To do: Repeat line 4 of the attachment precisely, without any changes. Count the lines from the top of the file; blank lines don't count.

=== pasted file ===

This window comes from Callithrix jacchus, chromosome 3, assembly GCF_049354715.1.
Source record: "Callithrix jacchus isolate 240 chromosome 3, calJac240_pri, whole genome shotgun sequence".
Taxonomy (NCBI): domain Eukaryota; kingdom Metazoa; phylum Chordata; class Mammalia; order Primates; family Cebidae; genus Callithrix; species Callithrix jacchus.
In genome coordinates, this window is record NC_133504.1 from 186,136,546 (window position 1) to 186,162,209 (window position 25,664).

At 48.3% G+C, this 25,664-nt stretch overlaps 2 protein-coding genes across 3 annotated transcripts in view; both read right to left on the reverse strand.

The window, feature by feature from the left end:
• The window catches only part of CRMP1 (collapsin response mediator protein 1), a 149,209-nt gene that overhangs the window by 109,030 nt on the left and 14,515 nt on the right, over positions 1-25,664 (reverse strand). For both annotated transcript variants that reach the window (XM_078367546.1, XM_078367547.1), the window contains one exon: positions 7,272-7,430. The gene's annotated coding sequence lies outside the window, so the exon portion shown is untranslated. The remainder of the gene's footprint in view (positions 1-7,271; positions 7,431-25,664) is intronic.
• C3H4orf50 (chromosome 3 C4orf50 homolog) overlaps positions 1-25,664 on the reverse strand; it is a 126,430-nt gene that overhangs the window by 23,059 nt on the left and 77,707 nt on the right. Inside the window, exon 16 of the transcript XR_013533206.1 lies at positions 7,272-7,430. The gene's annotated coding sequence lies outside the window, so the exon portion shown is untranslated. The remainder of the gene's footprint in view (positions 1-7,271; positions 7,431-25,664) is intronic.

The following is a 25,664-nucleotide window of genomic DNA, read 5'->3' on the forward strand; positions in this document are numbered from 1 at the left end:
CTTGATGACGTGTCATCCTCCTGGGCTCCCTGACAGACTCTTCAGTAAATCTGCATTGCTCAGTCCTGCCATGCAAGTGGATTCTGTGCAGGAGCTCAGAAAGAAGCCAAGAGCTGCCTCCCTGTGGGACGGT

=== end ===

In genome coordinates, this window is record NC_133504.1 from 186,136,546 (window position 1) to 186,162,209 (window position 25,664).